DRW wrote:One const for each * or .
 is a bit different than * in this respect.
A * takes whatever type was on the left, and replaces it with a pointer to that type. That pointer itself is a 2 byte (or 4/8 byte) variable that stores an address, and that stored address can be modified if it's not const. The syntax allows you to put const immediately after the * to specify that it should not be modified.
A  builds an array of whatever type was on the left. There's no place in the syntax to specify const like there is with *, because there is no pointer here. The array type is like all other variables; it can't be moved in the same way that "int a" can't be moved.
The difference might make some sense with an appeal to the 6502: we can always use absolute
addressing to access variables or arrays (with indexing), but pointers always require indirect
You'll find if you try to assign a  to another  it will tell you that it's an invalid lvalue
which is what the language spec calls variables, sort of. Array types are a non-modifiable lvalue, so you can't assign directly to them, except as part of the initial definition. (It was historically decided in C that arrays should not be assigned to, because that would really mean to copy the whole array, which is usually inefficient. So, they made arrays a special case, and the spec has to mention that over and over. When structs were added later they decided it was okay to assign to structs, though.. the language might seem inconsistent in this way. The implicit conversion of arrays to pointers makes this slightly more confusing too.)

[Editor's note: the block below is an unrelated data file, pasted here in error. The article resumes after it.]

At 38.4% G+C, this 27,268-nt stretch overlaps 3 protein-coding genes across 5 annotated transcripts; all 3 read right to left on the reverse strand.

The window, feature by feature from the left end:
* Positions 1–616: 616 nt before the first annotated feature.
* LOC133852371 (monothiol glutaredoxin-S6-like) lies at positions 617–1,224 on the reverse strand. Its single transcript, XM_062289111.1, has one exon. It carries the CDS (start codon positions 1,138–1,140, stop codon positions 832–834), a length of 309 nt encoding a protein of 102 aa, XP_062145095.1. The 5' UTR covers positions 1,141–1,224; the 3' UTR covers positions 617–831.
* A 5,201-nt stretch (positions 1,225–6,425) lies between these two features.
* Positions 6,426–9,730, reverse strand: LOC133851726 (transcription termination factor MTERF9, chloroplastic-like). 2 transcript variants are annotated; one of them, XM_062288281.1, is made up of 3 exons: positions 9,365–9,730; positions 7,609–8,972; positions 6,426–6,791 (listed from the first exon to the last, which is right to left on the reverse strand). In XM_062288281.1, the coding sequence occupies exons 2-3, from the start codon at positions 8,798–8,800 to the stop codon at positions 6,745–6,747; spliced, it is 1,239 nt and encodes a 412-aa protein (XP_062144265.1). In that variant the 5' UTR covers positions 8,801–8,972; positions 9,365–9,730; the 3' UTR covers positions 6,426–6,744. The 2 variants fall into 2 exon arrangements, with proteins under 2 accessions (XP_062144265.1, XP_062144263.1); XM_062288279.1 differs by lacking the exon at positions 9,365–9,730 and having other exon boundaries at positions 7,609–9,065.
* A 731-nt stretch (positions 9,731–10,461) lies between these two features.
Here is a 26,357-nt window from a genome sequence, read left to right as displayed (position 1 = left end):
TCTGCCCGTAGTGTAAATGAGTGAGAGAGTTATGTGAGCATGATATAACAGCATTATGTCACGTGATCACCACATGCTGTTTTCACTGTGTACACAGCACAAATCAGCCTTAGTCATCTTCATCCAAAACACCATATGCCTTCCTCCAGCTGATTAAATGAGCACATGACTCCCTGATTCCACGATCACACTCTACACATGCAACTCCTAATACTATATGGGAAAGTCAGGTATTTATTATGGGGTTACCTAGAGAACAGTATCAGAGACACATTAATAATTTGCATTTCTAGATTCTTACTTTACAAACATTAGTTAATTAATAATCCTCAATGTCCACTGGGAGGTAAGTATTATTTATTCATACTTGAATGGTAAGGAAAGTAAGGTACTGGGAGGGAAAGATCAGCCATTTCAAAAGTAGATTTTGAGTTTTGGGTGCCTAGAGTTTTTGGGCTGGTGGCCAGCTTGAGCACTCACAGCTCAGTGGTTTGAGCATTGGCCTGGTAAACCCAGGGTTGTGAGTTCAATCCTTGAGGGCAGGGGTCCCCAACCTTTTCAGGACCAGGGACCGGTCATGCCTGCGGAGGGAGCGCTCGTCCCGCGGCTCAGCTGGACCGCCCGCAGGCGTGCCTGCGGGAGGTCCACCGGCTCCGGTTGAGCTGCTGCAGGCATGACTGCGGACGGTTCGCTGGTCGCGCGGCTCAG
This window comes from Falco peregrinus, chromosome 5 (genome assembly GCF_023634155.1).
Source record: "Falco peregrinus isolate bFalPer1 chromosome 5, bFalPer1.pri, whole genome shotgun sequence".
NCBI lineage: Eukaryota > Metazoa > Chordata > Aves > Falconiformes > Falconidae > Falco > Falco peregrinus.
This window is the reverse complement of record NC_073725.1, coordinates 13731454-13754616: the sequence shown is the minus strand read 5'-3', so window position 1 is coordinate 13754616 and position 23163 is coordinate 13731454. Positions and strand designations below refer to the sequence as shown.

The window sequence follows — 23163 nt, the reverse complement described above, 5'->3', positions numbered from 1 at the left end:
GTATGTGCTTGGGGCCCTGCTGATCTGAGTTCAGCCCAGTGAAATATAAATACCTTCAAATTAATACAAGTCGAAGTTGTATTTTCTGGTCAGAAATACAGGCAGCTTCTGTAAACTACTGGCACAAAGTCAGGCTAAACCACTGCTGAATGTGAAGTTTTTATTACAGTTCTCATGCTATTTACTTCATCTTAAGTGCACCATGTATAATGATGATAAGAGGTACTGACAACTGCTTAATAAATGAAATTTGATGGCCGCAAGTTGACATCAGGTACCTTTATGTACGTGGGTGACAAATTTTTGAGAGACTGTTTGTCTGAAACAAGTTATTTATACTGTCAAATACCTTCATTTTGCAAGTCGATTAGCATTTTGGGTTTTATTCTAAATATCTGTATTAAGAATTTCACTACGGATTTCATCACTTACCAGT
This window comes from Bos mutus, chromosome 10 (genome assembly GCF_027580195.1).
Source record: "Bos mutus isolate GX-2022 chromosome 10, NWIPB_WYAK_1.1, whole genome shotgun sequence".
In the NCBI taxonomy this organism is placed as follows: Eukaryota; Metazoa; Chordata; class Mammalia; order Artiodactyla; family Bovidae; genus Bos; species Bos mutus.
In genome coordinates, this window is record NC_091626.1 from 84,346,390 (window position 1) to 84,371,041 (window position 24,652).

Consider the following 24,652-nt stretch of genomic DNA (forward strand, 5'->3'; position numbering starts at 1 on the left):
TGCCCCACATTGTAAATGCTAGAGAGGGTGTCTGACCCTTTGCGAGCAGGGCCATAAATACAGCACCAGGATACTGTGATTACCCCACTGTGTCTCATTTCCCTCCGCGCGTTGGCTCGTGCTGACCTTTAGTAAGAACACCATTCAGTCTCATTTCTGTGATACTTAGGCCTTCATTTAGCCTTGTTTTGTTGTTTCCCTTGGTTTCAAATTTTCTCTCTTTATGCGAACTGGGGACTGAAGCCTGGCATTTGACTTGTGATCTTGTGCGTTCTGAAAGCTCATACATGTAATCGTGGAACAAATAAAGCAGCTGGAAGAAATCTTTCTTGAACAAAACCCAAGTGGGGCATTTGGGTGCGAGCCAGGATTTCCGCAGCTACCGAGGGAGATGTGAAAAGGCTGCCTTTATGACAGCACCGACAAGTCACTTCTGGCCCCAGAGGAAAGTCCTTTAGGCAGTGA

There's an exception here, though. If the  type is a parameter to a function, it implicitly behaves like a non-const pointer instead (modifiable lvalue). The language is actually missing a way to specify this as const†
. This conversion to a pointer type is forced by the location of the passed array being unknown at compile time. If you need const here, though, you can simply use a const * type instead, as arrays can always implicitly convert to pointers anyway. (So: a parameter  is really a pointer with a syntax that unfortunately overrides the true array.)
(The importance of const on a parameter is minor, though. The consequences of reassigning it are local to that function; it won't make a difference in DATA vs RODATA etc. like it would with a variable's definition.)
Edit: I found this, which might explain it better: http://c-faq.com/aryptr/index.html
† I think C99 might have added the option to put const inside the ? Not sure.